The hard thing to believe about a cookbook named Southern Fried is that it isn’t a gimmick. Yes, someone actually did write an entire cookbook about frying food. And no,
The hard thing to believe about a cookbook named Southern Fried is that it isn’t a gimmick. Yes, someone actually did write an entire cookbook about frying food. And no, it’s not all about deep-fried turkeys and Twinkies.
But true frying — the kind that’s been a cornerstone of Southern cooking for centuries — has never been about that anyway, says James Villas. He wrote Southern Fried as part frying how-to, part indictment of frying detractors, and part recipe collection.
Villas says something has happened over the years for us to get to the point where fried food became foolishness. But no matter who’s to blame for that, he just wants to change the perception.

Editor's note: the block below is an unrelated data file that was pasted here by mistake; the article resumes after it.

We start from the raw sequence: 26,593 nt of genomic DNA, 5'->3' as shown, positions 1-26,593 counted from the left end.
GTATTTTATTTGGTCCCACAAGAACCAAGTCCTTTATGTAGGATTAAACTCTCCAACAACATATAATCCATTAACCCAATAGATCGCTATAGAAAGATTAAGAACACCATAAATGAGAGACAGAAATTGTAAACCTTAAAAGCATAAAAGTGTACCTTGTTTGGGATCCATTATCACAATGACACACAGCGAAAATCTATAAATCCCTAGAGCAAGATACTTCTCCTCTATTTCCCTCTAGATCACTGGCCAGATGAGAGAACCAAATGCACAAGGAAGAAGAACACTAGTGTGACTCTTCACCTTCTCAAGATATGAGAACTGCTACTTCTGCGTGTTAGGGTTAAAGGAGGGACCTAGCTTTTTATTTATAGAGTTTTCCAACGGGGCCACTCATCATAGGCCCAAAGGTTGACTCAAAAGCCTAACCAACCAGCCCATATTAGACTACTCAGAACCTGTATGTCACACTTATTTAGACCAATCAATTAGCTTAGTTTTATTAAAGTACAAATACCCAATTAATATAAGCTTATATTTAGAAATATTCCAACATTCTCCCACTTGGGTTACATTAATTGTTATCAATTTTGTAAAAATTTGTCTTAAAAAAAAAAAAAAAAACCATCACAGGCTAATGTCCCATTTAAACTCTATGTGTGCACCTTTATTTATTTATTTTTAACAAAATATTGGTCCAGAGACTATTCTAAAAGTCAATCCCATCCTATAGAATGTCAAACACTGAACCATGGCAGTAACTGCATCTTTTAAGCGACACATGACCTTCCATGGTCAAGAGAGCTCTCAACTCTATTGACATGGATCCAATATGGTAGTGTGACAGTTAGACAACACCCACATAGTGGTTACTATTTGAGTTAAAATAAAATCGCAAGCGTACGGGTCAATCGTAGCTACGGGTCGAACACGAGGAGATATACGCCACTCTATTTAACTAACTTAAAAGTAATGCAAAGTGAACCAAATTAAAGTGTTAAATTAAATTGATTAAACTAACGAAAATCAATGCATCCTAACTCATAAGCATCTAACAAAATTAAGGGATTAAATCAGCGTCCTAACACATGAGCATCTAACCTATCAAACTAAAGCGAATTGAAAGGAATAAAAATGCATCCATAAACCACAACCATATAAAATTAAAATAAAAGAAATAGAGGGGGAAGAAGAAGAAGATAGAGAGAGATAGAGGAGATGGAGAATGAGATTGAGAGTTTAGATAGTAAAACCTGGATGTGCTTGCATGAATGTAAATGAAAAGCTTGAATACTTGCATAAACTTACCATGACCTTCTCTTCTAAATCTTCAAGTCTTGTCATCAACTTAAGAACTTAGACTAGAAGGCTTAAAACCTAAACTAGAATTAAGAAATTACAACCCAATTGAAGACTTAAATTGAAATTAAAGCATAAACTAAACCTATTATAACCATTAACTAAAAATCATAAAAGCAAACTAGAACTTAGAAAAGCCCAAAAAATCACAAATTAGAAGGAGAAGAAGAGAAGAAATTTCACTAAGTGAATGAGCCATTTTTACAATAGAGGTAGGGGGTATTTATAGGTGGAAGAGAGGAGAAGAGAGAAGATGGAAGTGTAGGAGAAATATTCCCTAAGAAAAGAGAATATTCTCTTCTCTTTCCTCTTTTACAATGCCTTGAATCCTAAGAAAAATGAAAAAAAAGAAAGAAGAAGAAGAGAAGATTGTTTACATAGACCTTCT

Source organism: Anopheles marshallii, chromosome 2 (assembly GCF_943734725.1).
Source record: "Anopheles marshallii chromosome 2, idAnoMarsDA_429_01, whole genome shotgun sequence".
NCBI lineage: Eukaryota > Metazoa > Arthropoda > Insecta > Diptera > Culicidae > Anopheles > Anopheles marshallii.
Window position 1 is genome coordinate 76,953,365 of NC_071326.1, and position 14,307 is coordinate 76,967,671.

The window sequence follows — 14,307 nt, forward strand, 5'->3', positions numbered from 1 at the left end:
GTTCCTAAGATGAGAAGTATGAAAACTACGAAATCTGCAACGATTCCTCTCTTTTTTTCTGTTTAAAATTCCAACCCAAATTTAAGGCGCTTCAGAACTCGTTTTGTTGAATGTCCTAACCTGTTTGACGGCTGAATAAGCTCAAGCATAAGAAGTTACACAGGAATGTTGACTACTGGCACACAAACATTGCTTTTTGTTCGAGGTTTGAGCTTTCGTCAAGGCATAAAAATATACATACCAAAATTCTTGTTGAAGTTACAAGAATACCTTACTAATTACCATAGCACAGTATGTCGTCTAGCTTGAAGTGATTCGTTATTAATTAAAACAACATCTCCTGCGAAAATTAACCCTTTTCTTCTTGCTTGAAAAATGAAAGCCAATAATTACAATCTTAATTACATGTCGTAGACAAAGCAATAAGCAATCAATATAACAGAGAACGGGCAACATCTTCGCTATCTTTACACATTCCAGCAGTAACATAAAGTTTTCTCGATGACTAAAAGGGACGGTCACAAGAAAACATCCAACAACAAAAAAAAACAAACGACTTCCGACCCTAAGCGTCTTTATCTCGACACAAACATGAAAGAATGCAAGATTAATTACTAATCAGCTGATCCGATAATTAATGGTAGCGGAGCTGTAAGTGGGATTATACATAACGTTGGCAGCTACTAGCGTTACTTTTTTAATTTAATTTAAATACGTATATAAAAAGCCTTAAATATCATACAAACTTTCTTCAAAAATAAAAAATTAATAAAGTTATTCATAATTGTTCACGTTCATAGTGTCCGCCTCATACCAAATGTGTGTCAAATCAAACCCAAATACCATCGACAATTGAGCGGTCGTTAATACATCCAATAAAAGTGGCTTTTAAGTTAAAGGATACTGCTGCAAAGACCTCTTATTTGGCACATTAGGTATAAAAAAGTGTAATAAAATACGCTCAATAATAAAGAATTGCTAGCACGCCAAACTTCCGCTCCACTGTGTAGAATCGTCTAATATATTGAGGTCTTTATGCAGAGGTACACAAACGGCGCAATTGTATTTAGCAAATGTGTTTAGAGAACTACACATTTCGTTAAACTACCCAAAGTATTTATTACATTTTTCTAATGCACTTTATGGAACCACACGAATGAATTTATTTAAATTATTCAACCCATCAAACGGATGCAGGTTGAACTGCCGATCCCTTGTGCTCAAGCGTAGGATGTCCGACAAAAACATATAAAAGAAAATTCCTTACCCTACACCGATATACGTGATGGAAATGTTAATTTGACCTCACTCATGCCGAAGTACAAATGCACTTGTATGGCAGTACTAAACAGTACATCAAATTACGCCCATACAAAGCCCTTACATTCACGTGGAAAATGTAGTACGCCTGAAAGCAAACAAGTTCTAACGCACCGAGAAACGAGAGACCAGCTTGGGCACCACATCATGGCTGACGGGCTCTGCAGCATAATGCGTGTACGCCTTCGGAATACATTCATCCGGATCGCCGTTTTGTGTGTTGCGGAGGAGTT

Villas seems like the right guy to do it. He was no less than the food and wine editor of Town & Country magazine for 27 years, and he grew up in North Carolina near Charlotte.
“One of my earliest memories is spending afternoons by the Catawba River eating fried catfish that had been caught that day,” he says.
Although catfish can be baked, broiled, or — if you live in the Deep South — blackened, a fillet of mild-tasting catfish is best fried in a crust of cornmeal and pecans, Villas says.
His recipe for Catawba Pecan-Crusted Catfish is one of three recipes excerpted from Southern Fried.
Each of the three recipes here has a North Carolina connection, including the okra beignets, which were inspired by the ones Bill Neal prepared when he opened Crook’s Corner restaurant in Chapel Hill.
And before you go on about how fried food is bad for your health, know that with Southern Fried Villas isn’t trying to refute your doctor. Moderation in everything, you know. But here’s a question Villas wants you to ponder: If true frying becomes little less than a memory, what then? Won’t we become a little less Southern?